"For years, state and local governments have given railroads money to maintain and upgrade highway crossings, which makes some sense since government is responsible for public safety."

    Crist says it makes sense to invest public money in private rail lines because they help reduce highway congestion. But it's hard to quantify the public value because the governor's transportation department refused to give Tribune reporter Lindsay Peterson the justification documents, saying officials first needed to check with the railroads.

    If the deal makes such good sense, the railroads should step out of the shadows and make the case for continued funding. Otherwise, legislators searching for ways to cut the state budget should bring down the arm on this hand-out.
    "Railroad Giveaway Is A Good Place To Cut".

    Attorney Access

    "Criminal defense attorneys are asking the Florida Supreme Court to block a new law that would slash $50 million in legal fees the state pays every year to defend economically disadvantaged people." "Conflict arises over attorney access and state paid legal fees for poor".


    "Sometimes a public records request can turn up fascinating documents."

    For example, a request to the office of Gov. Charlie Crist for documents dealing with the privatization of roads turned up a six-page proposed contract between the lobbying firm of Smith & Ballard and Cintra Developments, an arm of the Spanish conglomerate working to lease toll roads in the U.S.

    The contract states that Cintra will hire Smith & Ballard and rely on Brian Ballard, a top advisor to Crist's campaign last year, as well as Greg Turbeville to lobby on behalf of the company in both the executive and legislative branch for $180,000, paid in 12 installments of $15,000.
    "Lobbyist watch: How did Ballard contract wind up in governor's office?"


    "Cincinnati Insurance says it's under investigation in Florida". See also "State scrutinizes 2nd insurance company".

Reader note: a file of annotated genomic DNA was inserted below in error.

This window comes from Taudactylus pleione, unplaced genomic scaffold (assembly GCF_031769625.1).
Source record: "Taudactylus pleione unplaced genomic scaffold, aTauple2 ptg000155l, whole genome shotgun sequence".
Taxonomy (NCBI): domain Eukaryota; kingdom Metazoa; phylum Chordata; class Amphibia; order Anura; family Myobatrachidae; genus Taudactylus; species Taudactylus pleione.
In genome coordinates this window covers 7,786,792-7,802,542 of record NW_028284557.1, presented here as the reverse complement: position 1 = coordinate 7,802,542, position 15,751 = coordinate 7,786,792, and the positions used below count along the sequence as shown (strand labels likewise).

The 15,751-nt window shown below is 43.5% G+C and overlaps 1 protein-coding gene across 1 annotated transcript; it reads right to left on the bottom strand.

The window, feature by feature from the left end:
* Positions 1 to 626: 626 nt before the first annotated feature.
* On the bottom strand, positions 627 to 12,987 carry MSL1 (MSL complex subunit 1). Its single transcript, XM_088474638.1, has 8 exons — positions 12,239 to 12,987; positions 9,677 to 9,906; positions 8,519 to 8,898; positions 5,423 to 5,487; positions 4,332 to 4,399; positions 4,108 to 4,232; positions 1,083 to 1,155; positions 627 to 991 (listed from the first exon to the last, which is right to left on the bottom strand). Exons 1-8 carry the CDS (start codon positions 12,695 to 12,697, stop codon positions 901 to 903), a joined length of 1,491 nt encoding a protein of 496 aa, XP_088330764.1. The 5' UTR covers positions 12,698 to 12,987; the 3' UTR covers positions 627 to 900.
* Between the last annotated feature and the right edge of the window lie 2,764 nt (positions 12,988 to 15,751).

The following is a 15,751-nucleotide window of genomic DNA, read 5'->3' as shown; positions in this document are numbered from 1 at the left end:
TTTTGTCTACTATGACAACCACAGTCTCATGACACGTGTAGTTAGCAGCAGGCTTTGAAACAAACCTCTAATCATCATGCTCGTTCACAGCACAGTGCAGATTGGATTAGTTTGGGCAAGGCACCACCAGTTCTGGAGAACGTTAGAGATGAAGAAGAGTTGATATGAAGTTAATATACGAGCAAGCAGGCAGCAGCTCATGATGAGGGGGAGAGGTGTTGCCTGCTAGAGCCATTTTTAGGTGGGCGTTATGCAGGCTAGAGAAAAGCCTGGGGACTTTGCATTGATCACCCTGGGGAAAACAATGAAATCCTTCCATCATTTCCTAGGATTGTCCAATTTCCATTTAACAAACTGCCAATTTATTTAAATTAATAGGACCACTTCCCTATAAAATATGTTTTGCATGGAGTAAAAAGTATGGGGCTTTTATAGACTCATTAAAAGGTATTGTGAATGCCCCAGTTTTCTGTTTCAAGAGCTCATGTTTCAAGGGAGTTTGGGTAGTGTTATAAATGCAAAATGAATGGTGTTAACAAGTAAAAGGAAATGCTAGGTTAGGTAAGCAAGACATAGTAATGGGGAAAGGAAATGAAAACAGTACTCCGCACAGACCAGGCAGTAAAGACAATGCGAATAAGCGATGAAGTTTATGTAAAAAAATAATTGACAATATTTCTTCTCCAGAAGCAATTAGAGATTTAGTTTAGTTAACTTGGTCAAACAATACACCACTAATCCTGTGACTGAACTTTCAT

"Projects in a bind"

    "The Florida Supreme Court tossed aside 27 years of legal precedent when it ruled this month that voter approval is necessary for many publicly financed projects. Now, the justices have to clear up the multibillion-dollar mess they've made." "High court bond ruling puts projects in a bind".


    "After nearly two weeks of negotiations, there's a good chance the state's no-fault auto insurance law could be extended." "Fla.'s no-fault insurance law may not expire". See also "Deal cut in effort to keep no-fault" and "Deal may extend no-fault insurance".

    "Ex-speaker takes intimidation over the top"

    The Daytona Beach News-Journal editors:

    Thrasher's letter doesn't present rational discourse. Instead, it intimidates. It patronizes. It misleads -- heck, it outright lies, by depicting Hometown Democracy's petition-gatherers as tools of Big Development. They're not. Thrasher is.
    "Dear John letter".

    "Voting machine memory cards"

    "With early voting for city elections just nine days away, more faulty Volusia County voting machine memory cards will be replaced in an effort to minimize the number of failures that have plagued elections here since at least 2000." "Volusia replacing faulty cards in voting machines".

    Ah ... He's actually a Wingnut

    Q makes a good point about the Wall Street Journal's silly take on Jebbie, saying he "doesn’t make a habit of violating Ronald Reagan’s Eleventh Commandment (‘Thou Shalt Not Criticize Fellow Republicans’)":

    Surely not the same Bush whose staff threatened to defeat Republican senators who didn’t help him pass medical malpractice limits. Or who helped raise millions to take out Republican state Sen. Alex Villalobos for opposing school vouchers. Or who, next month, is scheduled to help South Carolina Gov. Mark Sanford raise money so HE can remove Republican legislators in that state who are not conservative enough.
    "The WSJ's kinder, gentler Jeb".

    How Nice

    "Crist steers big political contract to Dem firm".


    "You might think Florida and national Democrats could not look any more hapless fighting one another over whether Democrats' votes should really count in the state's Jan. 29 presidential primary."

    Listen to this.

    The leading Democratic presidential candidates had already promised to boycott Florida's primary because the early date violates the national party schedule. Now the Florida Democratic party has begged the officially recognized early primary states, such as Iowa and New Hampshire, to give them a break and let the candidates attend Florida's big party fundraiser next month.
    "Please give us a break, Democrats say; Florida's party begs early primary states to allow candidates to attend the state convention".